On Sun, Aug 11, 2013 Chris de Morsella <cdemorse...@yahoo.com> wrote:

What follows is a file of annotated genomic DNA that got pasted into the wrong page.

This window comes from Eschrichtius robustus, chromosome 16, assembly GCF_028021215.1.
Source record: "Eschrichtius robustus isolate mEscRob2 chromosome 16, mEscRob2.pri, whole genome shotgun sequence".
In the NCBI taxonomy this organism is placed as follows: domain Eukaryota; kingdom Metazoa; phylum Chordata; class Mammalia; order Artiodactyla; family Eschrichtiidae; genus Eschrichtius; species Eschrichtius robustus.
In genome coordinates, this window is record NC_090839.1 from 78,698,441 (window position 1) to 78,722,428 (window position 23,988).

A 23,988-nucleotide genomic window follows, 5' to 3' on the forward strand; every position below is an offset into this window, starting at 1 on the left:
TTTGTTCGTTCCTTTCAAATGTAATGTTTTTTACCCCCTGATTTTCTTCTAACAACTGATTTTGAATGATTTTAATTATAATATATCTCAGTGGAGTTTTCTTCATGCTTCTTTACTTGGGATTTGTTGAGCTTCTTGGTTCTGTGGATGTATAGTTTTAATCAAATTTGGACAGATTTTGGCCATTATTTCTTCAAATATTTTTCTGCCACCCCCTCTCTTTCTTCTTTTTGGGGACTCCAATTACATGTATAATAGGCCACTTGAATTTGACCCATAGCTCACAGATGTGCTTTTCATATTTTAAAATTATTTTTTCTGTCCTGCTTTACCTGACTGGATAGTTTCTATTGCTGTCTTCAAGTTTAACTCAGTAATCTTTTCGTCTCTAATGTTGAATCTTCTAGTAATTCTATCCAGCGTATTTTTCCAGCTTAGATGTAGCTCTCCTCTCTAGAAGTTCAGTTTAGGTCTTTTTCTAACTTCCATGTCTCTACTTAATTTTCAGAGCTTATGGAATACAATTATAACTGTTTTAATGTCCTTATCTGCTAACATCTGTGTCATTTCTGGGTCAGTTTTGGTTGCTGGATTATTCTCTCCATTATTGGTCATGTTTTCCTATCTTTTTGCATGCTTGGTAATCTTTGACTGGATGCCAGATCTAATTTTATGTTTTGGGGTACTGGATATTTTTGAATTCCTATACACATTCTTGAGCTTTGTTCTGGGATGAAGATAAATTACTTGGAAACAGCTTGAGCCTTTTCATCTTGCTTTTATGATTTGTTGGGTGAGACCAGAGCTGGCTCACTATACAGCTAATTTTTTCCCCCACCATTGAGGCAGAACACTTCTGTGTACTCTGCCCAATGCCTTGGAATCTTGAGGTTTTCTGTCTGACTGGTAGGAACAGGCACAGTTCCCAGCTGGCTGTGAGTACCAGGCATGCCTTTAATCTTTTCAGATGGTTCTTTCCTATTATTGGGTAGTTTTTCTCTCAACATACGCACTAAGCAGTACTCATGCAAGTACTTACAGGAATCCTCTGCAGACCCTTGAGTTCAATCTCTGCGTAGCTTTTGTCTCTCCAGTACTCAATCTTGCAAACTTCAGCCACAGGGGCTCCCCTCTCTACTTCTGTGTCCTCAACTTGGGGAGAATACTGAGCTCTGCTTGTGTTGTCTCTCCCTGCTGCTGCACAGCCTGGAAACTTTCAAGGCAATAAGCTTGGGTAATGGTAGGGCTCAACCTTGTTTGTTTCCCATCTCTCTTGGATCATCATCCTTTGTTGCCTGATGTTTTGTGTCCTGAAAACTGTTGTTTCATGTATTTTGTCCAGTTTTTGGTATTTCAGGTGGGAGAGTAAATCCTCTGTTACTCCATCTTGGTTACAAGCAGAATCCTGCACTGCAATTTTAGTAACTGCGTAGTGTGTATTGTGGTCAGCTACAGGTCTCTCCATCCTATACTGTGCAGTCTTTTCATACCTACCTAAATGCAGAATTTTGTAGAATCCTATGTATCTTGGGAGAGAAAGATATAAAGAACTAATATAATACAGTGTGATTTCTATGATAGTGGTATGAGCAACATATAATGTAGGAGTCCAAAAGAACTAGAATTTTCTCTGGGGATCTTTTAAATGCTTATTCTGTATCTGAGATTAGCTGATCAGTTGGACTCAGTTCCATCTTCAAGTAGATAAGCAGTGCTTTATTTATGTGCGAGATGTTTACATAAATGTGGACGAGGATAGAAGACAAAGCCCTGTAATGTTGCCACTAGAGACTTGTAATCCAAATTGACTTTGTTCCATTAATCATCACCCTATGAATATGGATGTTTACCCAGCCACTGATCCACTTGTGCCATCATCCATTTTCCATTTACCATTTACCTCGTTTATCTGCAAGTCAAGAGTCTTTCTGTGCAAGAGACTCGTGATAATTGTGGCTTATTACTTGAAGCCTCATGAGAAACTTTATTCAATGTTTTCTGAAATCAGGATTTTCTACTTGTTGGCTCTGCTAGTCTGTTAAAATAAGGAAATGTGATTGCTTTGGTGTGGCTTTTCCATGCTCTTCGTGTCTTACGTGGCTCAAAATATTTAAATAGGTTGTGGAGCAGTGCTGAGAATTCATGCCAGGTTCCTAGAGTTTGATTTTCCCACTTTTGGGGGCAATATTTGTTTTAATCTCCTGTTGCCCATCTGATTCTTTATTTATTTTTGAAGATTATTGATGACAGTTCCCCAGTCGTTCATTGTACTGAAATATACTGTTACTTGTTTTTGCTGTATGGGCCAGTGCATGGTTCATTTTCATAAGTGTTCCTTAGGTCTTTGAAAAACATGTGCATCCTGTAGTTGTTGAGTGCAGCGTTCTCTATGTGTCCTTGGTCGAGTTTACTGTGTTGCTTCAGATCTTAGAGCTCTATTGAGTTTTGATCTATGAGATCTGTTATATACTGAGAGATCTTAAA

> I have heard this survival of the community dynamics being used to > suggest why for example we still have behaviors such as altruism still > quite common amongst members of our species > It's not just our species that displays altruistic behavior, a ground squirrel will call a warning alarm to the group if it spots a predator even though by calling attention to itself and behaving heroically it most certainly increases the likelihood that it will get eaten by the predator. > > when from a simple game theory perspective altruistic behavior is a > handicap > It's not a handicap it you look at it from the gene's point of view in a closely related population. If I have the altruistic gene and I save the life of 2 other individuals who also have that very same gene then even if my heroism costs me my life the altruism gene will tend to spread through the population. Evolutionary biologists call this "The Green Beard Effect"; a gene that causes you to have a green beard and behave altruistically toward others who also have a green beard can potentially spread threw a population (and if the group is very closely related then the same thing can happen even without the green beard). And yes, a mutated gene that gives you the green beard but no altruistic desires might spread even faster. John K Clark -- You received this message because you are subscribed to the Google Groups "Everything List" group. To unsubscribe from this group and stop receiving emails from it, send an email to everything-list+unsubscr...@googlegroups.com. To post to this group, send email to email@example.com. Visit this group at http://groups.google.com/group/everything-list. For more options, visit https://groups.google.com/groups/opt_out.